Australia Brings New HIV Infections to Near Zero

August 24, 2023 13:07:36

Central districts in the Australian city of Sydney may soon break HIV infection records by becoming the first places in the world to achieve the United Nation’s target for eliminating HIV transmission. Researchers note that several Sydney districts are close to hitting UN targets for HIV infection, putting the country on track to achieving a 90% drop in new HIV cases by 2030.

Several decades ago Sydney was in the grip of an HIV pandemic that took thousands of gay men’s lives between the 1980s and 1990s. Between 2010–2022, however, new cases among gay men in the city went down by a whopping 88% as antiretroviral drug use reached historic highs.

At the moment, almost every Australian with HIV is on antiretroviral drugs, suppressing HIV virus levels in their blood and significantly reducing their risk of transmitting the virus. HIV-negative Australians are also taking up pre-exposure prophylaxis at increased rates, which lowers their risk of contracting the virus even further.

All these factors compounded to bring new HIV cases in Sydney down by 88%, just 2% shy of the UN’s goal of cutting HIV transmission by the end of the decade.

Gay men were the primary victims of Sydney’s HIV pandemic and accounted for most of the HIV cases in the city. Because they account for close to 20% of inner Sydney’s male population, high rates of HIV infection among gay men pulled the city’s overall numbers up.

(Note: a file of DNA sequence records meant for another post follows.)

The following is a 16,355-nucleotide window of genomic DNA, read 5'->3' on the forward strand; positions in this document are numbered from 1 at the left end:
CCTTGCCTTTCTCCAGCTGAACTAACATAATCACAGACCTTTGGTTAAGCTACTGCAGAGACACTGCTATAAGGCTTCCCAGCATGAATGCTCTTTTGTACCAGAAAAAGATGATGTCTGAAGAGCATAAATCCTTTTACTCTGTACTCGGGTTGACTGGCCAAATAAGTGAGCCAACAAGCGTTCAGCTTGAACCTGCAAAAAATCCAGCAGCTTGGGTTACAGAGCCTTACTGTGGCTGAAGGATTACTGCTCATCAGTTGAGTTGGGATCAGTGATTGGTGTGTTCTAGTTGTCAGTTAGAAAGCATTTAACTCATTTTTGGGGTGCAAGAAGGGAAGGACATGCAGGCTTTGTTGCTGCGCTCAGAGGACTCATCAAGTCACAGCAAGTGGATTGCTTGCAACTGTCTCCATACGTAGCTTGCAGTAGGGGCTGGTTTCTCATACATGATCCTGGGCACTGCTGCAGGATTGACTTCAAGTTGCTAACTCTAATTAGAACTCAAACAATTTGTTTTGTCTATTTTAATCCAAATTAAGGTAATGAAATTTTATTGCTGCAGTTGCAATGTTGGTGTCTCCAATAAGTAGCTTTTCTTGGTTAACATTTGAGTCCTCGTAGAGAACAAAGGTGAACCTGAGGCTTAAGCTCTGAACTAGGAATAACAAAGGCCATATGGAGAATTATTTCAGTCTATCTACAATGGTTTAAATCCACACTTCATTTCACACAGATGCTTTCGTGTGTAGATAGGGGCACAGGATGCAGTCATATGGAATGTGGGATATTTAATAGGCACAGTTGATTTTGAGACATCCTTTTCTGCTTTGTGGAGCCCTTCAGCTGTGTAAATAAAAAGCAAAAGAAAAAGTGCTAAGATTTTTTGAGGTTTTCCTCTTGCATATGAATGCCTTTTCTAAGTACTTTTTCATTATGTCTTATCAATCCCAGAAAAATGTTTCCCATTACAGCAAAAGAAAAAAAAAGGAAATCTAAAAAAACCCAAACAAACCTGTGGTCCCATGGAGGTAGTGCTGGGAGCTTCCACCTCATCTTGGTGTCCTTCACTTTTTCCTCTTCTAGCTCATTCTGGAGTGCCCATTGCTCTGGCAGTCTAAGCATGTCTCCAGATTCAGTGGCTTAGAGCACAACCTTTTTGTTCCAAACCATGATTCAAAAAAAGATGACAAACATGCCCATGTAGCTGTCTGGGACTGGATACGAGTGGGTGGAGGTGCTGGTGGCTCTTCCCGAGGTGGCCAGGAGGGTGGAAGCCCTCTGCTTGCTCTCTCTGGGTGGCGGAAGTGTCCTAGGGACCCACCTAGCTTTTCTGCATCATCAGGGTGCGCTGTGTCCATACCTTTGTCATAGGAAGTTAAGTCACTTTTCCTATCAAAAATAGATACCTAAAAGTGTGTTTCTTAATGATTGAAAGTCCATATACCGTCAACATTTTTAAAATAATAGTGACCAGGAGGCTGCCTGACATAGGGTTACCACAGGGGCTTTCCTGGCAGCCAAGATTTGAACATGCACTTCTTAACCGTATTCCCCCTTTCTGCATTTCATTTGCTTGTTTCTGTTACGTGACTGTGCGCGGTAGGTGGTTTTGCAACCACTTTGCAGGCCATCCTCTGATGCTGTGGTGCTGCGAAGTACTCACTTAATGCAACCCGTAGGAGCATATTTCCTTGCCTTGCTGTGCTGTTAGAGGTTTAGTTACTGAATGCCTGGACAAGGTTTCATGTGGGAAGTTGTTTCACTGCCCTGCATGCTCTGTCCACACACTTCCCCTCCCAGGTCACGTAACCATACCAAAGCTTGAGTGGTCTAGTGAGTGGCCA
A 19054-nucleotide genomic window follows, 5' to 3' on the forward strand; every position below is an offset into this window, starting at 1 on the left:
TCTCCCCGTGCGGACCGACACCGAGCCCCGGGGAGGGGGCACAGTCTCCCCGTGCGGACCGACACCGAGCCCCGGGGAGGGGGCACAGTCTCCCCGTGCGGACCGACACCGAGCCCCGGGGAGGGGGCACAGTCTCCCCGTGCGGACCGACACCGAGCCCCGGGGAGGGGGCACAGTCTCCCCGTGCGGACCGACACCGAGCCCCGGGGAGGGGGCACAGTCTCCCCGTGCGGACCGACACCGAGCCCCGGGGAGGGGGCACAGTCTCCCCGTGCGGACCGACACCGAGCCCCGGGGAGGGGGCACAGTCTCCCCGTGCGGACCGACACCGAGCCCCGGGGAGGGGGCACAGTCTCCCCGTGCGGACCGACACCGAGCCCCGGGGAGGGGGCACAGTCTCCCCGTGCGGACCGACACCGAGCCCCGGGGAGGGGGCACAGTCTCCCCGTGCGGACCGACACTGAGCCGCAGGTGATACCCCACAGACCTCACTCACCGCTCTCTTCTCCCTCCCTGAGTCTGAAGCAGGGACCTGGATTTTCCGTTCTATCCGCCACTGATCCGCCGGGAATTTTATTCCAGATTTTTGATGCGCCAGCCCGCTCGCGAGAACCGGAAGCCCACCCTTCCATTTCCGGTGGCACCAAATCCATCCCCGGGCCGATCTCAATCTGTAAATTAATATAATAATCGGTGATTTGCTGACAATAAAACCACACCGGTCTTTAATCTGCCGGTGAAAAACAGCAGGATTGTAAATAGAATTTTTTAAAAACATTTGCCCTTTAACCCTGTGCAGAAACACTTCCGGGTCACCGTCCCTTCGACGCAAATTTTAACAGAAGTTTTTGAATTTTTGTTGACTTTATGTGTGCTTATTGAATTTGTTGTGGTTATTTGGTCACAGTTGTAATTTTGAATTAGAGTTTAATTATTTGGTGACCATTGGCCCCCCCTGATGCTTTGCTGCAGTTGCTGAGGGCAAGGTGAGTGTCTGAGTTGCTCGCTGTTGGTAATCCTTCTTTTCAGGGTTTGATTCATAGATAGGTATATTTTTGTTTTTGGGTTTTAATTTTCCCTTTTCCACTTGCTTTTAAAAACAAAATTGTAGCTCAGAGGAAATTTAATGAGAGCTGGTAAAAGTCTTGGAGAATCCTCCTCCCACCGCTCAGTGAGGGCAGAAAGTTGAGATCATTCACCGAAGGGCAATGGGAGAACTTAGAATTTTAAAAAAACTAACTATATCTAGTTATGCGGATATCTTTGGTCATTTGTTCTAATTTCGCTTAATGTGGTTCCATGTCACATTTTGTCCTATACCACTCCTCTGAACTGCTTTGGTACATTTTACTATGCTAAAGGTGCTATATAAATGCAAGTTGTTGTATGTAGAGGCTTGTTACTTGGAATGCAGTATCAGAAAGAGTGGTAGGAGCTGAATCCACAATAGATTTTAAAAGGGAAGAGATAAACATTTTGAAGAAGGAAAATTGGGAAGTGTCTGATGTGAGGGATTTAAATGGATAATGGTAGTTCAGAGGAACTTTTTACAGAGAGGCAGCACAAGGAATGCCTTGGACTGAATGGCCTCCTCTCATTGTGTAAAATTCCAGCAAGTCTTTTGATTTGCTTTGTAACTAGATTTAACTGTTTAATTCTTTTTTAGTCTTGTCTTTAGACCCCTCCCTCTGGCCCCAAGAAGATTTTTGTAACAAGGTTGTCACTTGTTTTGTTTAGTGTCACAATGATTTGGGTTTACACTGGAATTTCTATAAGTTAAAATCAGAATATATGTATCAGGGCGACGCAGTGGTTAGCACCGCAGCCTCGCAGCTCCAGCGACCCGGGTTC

University of New South Wales epidemiologist Andrew Gulich says he has seen a concrete change in Sydney’s HIV rates over the course of his academic career. Speaking during the International AIDs Society’s HIV science conference, Gulich said that he has seen Australia conquer the HIV pandemic over the past few decades.

However, these reductions in HIV infection numbers seem to be concentrated in the inner regions of Sydney. Infection rates have fallen by just a third in some outer suburbs where there is limited access to public health awareness, testing facilities and medical treatments such as antiretroviral drugs.

For people with limited access to health information and proper medication, HIV can cause significant reductions in quality of life and will likely progress to AIDS.

Australian researchers also presented evidence from a novel study that pointed to a potential cure for HIV. Led by Emory Microbiology and Genetics Program PhD candidate Monica Reece, the study explored the possibility of using Jak inhibitors to deplete the viral reservoir in HIV-positive people.

As companies such as Renovaro BioSciences Inc. (NASDAQ: RENB) take their immunotherapies through the clinical-development procedures, many other communities ravaged by HIV could have an additional tool in their arsenal to roll back the infection rates of this condition and possibly eradicate it from the globe.

NOTE TO INVESTORS: The latest news and updates relating to Renovaro BioSciences Inc. (NASDAQ: RENB) are available in the company’s newsroom at

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